O P I N I O N
To be clear, this isn’t a column about how – after a challenging first few months – I bonded with our dog and we became best friends. This isn’t that.
Our dog, Pip, is an idiot. He’s been that way since he was a tiny puppy. Now nearly ten months old, he’s still an idiot. He doesn’t learn from his mistakes. He doesn’t even know they are mistakes. There is no differentiation between doing dumb things and doing smart things. He just does things. Sometimes those things are running as fast as he can into a closed patio window. Other times those things are chewing on a dead chipmunk until he barfs. Whatever he selects, however, appears to be the dumbest of choices.
He could choose, for example, to simply show us that he found a dead chipmunk. Instead, he chooses to eat it, damn the resulting upchucking that comes later. Then, once he’s realized that eating a dead chipmunk makes him sick, he could choose – based on past experience – to not eat that new dead chipmunk he found. But again, that’s asking too much. He will likely eat ALL the dead chipmunks regardless of the outcome.
In writing this, it occurred to me that the reader may have two pertinent questions about Pip, of which I will answer here.
First, yes, we have tried to train him. We’ve read the books, watched the videos. We’ve offered treats and scolds. Nothing gets through. I’ve had some minor success with belly rubs, but I believe these are just distractions rather than actual training. To be fair, belly rubs do settle his stomach after eating chipmunks.
The second question that needs to be addressed is why we have so many dead chipmunks in our yard. To put it simply, I theorize that our cat, Lavi, knows Pip is an idiot and is trying to poison him. Pip on his own could never actually catch a chipmunk. Pip on his own can barely find his food bowl. Lavi, however, is a master rodent trapper. The chipmunks are placed right where Pip goes outside to go to the bathroom. The cause and effect is clear. The cat is an evil genius plotting to rid itself of any competition.
And yet, that dog keeps on trucking. And he’s such a tiny, shaggy thing, all sad eyes and floppy whiskers. He’s a Bichon Frise and we had to go to New Jersey in a snowstorm to get him. Just… don’t ask.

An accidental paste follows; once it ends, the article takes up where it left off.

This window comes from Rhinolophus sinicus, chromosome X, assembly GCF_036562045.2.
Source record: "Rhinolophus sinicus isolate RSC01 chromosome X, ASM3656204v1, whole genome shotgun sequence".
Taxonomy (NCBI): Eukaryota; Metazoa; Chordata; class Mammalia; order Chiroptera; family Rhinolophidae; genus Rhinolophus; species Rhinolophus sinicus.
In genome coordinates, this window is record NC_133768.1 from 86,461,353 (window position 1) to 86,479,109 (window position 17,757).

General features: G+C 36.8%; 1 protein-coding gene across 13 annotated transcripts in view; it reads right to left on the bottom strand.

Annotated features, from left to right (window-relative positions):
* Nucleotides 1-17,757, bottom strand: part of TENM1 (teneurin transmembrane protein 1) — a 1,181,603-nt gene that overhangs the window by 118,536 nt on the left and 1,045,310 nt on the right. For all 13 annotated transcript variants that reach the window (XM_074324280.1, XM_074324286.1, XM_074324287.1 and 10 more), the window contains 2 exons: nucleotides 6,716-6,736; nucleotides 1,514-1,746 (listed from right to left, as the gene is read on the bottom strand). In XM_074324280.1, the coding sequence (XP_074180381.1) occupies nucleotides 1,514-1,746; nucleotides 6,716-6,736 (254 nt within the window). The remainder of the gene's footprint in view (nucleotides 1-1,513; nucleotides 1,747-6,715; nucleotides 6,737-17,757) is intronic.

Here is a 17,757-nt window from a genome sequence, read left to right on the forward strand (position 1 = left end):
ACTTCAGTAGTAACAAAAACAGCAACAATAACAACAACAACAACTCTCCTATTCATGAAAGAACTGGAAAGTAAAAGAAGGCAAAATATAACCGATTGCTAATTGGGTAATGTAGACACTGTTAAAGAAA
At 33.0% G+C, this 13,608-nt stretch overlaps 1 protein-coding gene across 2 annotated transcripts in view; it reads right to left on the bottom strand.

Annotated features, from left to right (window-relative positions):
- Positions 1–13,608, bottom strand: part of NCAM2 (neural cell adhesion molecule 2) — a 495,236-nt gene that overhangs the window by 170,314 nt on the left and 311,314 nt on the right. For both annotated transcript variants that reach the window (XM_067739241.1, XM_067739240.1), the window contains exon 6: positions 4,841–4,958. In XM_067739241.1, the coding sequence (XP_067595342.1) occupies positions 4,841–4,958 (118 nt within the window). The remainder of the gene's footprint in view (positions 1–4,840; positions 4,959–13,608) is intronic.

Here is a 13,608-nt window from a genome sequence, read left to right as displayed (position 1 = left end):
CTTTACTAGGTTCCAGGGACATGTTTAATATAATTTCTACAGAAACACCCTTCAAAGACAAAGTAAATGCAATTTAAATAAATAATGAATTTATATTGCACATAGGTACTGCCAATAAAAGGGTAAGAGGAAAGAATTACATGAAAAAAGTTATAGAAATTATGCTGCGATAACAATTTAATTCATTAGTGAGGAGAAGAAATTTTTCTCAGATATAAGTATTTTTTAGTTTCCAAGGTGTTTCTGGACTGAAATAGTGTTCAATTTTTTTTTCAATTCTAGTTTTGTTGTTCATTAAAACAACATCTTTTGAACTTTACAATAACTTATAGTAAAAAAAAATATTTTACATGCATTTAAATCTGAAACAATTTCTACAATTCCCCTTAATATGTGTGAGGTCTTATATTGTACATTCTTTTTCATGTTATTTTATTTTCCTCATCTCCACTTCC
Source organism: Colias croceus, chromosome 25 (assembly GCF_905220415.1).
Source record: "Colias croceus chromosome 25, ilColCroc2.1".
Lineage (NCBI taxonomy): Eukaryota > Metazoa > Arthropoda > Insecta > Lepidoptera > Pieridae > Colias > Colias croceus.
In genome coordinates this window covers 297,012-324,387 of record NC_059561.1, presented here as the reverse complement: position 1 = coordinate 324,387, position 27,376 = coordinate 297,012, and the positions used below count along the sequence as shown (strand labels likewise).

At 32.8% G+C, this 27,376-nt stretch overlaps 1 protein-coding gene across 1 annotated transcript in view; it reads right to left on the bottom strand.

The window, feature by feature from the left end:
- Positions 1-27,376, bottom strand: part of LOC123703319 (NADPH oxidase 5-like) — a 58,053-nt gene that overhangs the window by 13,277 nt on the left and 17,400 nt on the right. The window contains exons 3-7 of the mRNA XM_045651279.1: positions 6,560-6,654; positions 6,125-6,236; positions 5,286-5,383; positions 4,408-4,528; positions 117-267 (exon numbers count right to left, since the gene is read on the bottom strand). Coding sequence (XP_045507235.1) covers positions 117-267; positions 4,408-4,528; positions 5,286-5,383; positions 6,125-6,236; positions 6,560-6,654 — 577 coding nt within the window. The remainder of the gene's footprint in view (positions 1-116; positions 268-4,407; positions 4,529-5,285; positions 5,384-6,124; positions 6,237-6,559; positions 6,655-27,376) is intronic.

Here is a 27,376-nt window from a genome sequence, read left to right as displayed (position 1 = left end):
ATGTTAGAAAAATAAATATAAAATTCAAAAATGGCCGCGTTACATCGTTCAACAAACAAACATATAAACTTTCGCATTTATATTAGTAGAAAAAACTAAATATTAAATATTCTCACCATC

I’ve never in principle been opposed to owning a dog. In fact, when I was my daughter’s age, I did indeed have a Beagle named Patches. That dog was a scaredy pants, and also tended to puke a lot. But he was more, I don’t know, elegant?
As I write this, Pip is sitting at my feet, staring at me. I know what he wants. He wants me to pick him up and hold him on my lap. He wants me to do this because I’m currently alone in the house. When my wife and daughter are home, I’m third in line for this honor.
And when I finish this up, I will, I suppose give him a good scratching, assuming that is, that he hasn’t yet peed on my sock.
I’ll give him a belly rub and I’ll chop up some left-over chicken to feed him and I’ll cross my fingers that the cat doesn’t have some new nefarious plan in the works for him.
I’ll do all this because the other day, Pip and Little Bean were playing a game. The game was simple – my daughter would run as fast and hard as she could from one end of the yard to the other. Pip would chase her yipping and barking. When they got to the end, they would both fall over in the grass, rolling and yelling and laughing. This went on for a long, long time.
Long enough that, when they were done, and both were covered in dirt and grass stains, and my daughter’s cheeks were flush red, she walked over, sat down next to me and put her head on my shoulder. My daughter on one side. The idiot dog on the other. They both sighed and I put my arms around both of them.
The dog and I are not best friends. He’s an idiot. But Little Bean loves him. He loves her. So, we abide.